Flying Beds and Metal Birds


Rolls-Royce Flying Bedstead

We do not consider that aeroplanes will be of any possible use for war purposes.

- The British Secretary of State for War, 1910

Aeroplanes are interesting toys but of no military value.

- Marshall Ferdinand Foch, professor of strategy, Ecole Superiure de Guerre 1911

Rolls-Royce's Thrust-measuring Rig was nicknamed the "Flying Bedstead."  It was first flown in August 1954 to help in the development of VTOL aircraft.  The jetpipes of the two Nene engines were downward turned by 90o to give vertical thrust.

Rolls-Royce in Britain, Dornier in Germany and others found that constructing open-structure hovering test rigs was a useful first step in understanding the problems associated with the flight, stability and control of jet-powered vertical take-off aircraft.

Source: The World's Strangest Aircraft: A Collection of Weird and Wonderful Flying Machines by Michael Taylor

Bell-Boeing V-22 Osprey

The only time an aircraft has too much fuel on board is when it's on fire.

- Sir Charles Kingsford Smith, sometime before his death in the 1920s

The complete propulsion assembly is able to tilt through 97.5o.  Maximum troop accommodation is 24.

In 1989, prop rotor technology reappeared in potentially its most useful form, as a joint effort by Bell and Boeing and known as the V-22 Osprey, which made its maiden flight on 19 March.  As a twin turboshaft tilt-rotor type of larger size than the XV-15, it is the first such aircraft expected to achieve mass production, and is scheduled for initial operational capability with the US military forces from the year 2001.  Various roles are planned including troop and cargo transportation, assault, medical evacuation, combat search and rescue, and special operations.  The prop rotors are each 38 feet (11.6 m) in diameter driven by two 6,150 shaft hp Allison T406-AD-400 turboshaft engines.  Finally revealing the full potential of convertiplanes, Osprey can take-off and land as a helicopter, yet attain 361 miles per hour (581km/h) in aeroplane flight mode and still carry a 20,000-pound (9,072-kg) load for well over 2,000 miles (3,218km).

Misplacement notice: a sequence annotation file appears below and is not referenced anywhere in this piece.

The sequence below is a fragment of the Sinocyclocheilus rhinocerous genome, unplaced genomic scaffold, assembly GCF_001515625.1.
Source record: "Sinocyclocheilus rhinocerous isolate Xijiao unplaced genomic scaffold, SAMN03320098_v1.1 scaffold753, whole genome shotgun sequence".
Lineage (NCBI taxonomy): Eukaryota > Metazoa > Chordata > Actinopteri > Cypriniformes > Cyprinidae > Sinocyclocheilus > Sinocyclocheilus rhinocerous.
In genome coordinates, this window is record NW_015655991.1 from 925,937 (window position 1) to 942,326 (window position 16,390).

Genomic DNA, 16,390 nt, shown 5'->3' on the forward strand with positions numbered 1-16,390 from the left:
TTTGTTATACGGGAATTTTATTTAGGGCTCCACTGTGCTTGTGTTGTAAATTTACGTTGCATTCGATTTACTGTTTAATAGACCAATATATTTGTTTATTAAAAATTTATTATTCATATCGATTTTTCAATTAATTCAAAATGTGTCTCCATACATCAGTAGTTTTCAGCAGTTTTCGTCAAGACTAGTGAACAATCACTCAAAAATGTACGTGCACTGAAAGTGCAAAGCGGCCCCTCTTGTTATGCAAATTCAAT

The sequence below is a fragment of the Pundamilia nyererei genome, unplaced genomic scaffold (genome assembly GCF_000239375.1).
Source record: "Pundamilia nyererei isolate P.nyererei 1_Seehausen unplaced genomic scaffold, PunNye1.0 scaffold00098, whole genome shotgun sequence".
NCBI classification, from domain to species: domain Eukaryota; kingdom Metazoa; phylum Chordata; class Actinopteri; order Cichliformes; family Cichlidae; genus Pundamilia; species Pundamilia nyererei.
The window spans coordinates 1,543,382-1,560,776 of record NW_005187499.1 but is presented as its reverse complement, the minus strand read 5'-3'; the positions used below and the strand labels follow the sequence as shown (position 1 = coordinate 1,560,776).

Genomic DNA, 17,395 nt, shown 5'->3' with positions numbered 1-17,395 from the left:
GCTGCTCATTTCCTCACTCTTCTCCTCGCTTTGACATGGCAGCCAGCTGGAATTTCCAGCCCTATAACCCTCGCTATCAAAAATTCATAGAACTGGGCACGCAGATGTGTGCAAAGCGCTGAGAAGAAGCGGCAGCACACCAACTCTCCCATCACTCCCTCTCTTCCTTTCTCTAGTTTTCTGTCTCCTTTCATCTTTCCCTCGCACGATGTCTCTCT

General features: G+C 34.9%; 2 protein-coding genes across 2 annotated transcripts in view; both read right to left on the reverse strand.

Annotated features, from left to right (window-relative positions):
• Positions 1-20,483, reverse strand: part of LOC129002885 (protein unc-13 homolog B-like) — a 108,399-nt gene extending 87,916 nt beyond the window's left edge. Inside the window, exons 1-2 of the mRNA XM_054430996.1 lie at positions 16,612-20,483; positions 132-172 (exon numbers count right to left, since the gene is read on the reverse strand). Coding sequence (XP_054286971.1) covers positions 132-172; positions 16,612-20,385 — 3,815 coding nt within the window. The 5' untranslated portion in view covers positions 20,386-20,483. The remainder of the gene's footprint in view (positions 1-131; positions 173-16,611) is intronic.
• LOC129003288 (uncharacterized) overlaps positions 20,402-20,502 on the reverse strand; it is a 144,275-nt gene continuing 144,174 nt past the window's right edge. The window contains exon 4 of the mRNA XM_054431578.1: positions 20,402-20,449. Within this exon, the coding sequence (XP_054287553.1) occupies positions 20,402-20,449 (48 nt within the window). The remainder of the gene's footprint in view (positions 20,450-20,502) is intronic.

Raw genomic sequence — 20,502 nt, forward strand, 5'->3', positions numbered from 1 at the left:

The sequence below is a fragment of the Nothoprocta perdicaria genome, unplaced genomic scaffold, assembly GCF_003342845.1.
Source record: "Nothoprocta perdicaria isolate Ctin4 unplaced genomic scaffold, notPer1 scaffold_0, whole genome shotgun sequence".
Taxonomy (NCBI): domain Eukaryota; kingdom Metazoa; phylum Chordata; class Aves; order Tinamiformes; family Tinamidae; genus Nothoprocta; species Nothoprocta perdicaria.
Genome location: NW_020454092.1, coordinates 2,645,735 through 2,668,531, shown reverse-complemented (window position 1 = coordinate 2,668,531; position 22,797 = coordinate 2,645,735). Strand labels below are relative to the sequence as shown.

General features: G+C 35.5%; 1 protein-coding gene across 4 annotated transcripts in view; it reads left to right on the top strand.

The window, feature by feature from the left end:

Source: The World's Strangest Aircraft: A Collection of Weird and Wonderful Flying Machines by Michael Taylor

Marines Turn Osprey Investigation over to Pentagon

Washington - Under pressure from Congress for an independent investigation, the Marine Corps on Wednesday turned over its investigation of falsified maintenance records for the controversial MV-22 Osprey program to the Pentagon's inspector general.

The announcement follows a call by leaders of the Senate Armed Services Committee for an outside review of allegations that a Marine Corps MV-22 squadron commander ordered maintenance records altered to make the troubled MV-22 appear more reliable than it really is.

A statement by Marine Corps Commandant General James Jones said, "While I have complete confidence that the Marine Corps IG and his staff would conduct a thorough, complete, and unbiased investigation into these allegations, I am concerned that the nature and gravity of the allegations may invite unwarranted perceptions of command influence or institutional bias.  Further, in so much as the MV-22 program affects other services, I also believe we would benefit from an inquiry by an independent investigative branch such as the DoD IG."